YCL takes swipe at King Zwelithini

King Goodwill Zwelithini File Photo: Sandile Makhoba

King Goodwill Zwelithini File Photo: Sandile Makhoba

Published Oct 2, 2015


Durban - King Goodwill Zwelithini is in the firing line from the Young Communist League (YCL), referring to him as “one fellow”, and sharply criticising the king for venturing into politics with the comments he made during a Heritage Day speech.

YCL deputy secretary, Isaac Luthuli, this week said the king had spoiled the mood of the day with an address he made at the Umkhosi weLembe event last Thursday.

“I am saying that he tried to spoil our mood precisely because of some utterances he made against government, in particular the KwaZulu-Natal government, during the occasion of the Heritage Day.”

Statements by the YCL are often articulate views more widely held in the Tripartite Alliance.

During his address in KwaDukuza, the king lashed out at the KwaZulu-Natal government for erecting banners that bore photos of politicians.

He had wanted the banners to have his photo and complained about maintenance of his palaces.

The monarch had also presented a wish-list, including a royal defence force, power to appoint and dismiss junior traditional leaders, and 17-gun salute, among other things.

Although Premier Senzo Mchunu has declined to respond to the king’s comments, that did not stop the YCL to launch a scathing attack.

Luthuli, also education MEC Peggy Nkonyeni’s spokesman, said the king was venturing into politics and should not expect respect in return as traditional rules did not apply.

“I think the king is over-exaggerating his role in the political space and is venturing into wrong territory that is not suitable for him at all.

“Once you enter or attempt to mingle into a political platform you will be definitely treated as a politician.”

Luthuli said departments, including the Office of the Premier, could not be castigated and dictated to on which banners they should display.

He dared the king to organise his own celebration of Umkhosi weLembe, which is also known as Shaka Day, using his own money.

“It will be within his right to deploy banners and whatever material advertising and showcasing the royal house.”

Luthuli pointed out that during an imbizo on xenophobia convened by the provincial government this year, the monarch had made no remarks on the banners that fluttered at Moses Mabhida Stadium.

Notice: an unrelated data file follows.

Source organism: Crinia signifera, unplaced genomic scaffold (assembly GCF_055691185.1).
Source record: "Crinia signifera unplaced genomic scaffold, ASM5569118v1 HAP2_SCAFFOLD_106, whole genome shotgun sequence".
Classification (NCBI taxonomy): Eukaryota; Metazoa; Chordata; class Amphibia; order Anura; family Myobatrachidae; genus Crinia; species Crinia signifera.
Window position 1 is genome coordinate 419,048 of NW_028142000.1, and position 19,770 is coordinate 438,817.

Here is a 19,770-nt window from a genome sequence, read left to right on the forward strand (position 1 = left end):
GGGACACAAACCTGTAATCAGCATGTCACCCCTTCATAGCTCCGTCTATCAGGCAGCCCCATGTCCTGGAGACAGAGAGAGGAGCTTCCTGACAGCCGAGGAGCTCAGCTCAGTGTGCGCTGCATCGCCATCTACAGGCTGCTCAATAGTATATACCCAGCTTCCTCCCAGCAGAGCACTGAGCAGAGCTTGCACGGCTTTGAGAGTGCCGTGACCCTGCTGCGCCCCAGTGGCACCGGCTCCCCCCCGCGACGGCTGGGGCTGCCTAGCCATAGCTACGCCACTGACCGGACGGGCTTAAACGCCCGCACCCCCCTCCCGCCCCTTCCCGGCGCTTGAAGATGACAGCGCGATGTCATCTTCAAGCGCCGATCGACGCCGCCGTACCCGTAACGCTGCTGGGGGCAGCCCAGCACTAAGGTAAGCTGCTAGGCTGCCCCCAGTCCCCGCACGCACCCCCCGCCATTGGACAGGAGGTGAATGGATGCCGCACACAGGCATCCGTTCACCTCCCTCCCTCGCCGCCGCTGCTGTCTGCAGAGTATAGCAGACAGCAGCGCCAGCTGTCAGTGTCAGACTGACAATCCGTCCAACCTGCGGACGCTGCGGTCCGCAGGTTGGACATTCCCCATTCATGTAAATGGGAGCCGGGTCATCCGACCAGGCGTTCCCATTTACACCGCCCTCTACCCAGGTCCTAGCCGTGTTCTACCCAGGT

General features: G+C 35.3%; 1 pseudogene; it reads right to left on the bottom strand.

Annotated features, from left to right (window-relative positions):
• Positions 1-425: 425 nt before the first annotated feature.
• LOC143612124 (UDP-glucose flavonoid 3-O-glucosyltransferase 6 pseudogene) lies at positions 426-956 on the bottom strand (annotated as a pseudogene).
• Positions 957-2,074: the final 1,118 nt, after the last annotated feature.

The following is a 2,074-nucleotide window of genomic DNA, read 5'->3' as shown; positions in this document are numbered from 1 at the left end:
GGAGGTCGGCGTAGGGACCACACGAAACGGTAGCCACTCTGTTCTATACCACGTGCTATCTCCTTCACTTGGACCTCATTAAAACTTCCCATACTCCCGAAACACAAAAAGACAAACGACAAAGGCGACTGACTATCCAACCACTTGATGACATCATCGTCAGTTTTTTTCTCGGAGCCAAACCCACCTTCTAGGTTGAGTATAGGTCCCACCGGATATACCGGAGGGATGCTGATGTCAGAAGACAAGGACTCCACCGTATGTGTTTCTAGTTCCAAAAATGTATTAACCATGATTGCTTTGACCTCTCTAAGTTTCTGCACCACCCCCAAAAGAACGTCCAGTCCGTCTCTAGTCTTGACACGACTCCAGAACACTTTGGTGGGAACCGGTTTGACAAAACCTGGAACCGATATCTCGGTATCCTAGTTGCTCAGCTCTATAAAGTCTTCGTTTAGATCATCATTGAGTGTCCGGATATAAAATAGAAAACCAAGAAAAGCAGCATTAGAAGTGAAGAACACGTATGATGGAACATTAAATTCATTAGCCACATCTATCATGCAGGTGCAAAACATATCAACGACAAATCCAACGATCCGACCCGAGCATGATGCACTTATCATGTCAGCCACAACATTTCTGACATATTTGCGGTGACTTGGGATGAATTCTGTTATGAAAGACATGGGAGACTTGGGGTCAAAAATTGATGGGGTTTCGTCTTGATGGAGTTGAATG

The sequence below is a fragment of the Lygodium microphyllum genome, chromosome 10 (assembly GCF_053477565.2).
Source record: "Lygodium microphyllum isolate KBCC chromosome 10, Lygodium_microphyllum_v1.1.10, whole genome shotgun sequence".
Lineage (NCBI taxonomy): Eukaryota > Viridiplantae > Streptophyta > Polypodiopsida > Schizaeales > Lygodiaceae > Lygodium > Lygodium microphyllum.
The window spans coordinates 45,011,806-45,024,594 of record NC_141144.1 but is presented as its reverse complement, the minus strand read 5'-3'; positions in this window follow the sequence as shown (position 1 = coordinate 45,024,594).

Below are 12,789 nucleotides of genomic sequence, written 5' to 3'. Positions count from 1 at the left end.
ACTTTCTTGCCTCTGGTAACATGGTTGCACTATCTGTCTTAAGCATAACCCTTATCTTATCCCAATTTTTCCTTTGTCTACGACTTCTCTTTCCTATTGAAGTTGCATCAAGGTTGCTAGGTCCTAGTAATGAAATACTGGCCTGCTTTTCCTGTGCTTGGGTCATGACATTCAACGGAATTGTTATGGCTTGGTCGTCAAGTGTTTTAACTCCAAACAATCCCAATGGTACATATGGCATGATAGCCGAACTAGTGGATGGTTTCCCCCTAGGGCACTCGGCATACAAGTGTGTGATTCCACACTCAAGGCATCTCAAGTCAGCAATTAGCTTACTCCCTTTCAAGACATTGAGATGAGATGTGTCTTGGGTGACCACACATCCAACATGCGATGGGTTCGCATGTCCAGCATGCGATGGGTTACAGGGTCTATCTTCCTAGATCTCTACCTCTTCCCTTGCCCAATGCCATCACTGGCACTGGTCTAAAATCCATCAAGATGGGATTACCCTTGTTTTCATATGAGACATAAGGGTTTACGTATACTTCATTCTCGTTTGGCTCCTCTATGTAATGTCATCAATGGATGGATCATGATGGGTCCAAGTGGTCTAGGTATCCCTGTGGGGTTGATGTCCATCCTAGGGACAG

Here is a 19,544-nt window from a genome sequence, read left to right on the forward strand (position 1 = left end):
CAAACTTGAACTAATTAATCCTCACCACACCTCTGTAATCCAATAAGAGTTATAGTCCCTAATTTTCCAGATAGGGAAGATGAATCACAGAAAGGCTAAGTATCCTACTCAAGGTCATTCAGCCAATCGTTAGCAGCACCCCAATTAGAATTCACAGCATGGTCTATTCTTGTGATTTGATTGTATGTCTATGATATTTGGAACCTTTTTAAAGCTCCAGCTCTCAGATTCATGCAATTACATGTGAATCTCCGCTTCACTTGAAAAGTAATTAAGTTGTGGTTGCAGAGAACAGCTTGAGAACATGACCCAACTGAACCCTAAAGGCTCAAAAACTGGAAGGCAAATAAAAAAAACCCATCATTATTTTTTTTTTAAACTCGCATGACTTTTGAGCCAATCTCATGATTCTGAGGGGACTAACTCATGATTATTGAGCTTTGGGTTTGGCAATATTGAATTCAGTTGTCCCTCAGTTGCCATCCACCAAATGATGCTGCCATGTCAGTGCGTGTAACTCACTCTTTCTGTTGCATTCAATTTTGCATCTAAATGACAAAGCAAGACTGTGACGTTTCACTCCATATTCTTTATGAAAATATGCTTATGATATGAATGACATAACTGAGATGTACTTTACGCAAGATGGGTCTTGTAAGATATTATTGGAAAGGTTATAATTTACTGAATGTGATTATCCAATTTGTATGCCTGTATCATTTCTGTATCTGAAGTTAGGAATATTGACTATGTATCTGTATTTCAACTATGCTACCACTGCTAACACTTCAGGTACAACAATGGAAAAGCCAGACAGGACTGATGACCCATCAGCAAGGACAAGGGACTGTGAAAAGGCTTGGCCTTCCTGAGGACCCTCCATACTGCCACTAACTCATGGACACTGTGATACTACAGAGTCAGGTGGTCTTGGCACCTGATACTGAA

He questioned the timing of the monarch’s statements, especially that they were ahead of the municipal elections and the ANC KZN elective conference.

“These days the king seems to be so cosy with (Mangosuthu) Buthelezi, who is a leader of the IFP. This comes at a time where we are approaching local government elections whilst the IFP is so weak like one teabag in a big pot of water,” he said.

He said the monarch appeared to have taken sides on who should lead the ruling party amid the contest between Mchunu and secretary Sihle Zikalala.

Luthuli’s sentiments were shared by YCL spokesman Khaya Xaba, who on Tuesday, reminded the king that he was never elected and his demands were unnecessary.

“If he wants more power, then he should consider running for elections,” Xaba said.

He said the R56 million budget allocated to the king’s royal household should be slashed.

“That is way too much money to give to one individual in a country ravaged by poverty, unemployment and inequalities,” Xaba said.

Prince Thulani Zulu, spokesman for royal household, said the king’s speech was aimed at government leaders, who seemed to have understood.

Zulu also said he did not want to drag the king into mud-slinging with the YCL.

“Our culture does not allow that. I don’t take it seriously,” he said. “Anyway, in a democracy, young people have a right to say anything,” Zulu said.

Meanwhile, the unusual criticism levelled at King Goodwill Zwelithini by the Young Communist League (YCL) this week was condemned by some organisations on Thursday.

There was, however, silence from certain organisations, including the SACP and the ANC.

IFP national chairman, Blessed Gwala, said the YCL had gone too far in attacking the king who was addressing his subjects in the government.

“As a father of the nation, he was right to voice his displeasure about issue without anyone, including the YCL being a mouthpiece of those serving the government.

“It is uncalled for, unwarranted and it is unusual and uncultural for young people to attack the king,” Gwala said. The NFP Youth Brigade’s Sibusiso Mncwabe said it was taboo and disrespectful to challenge and exchange words with an elderly person. “It’s worse when you do it to the father of the nation,” Mncwabe said.

“(The) YCL has lost respect and family values, and need to rebirth,” he added.

KZN-based pressure group, Injeje yamaNguni, also waded in the criticism against the monarch.

The group’s Phumlani Mfeya said the quiescence of elders in the Tripartite Alliance was an indication they knew the consequences of challenging the monarch.

“They (YCL) choose to become parrots who irresponsibly repeat things spoken by their seniors behind closed doors instead of having their pulse on pertinent youth issues,” Mfeya said.

Daily News

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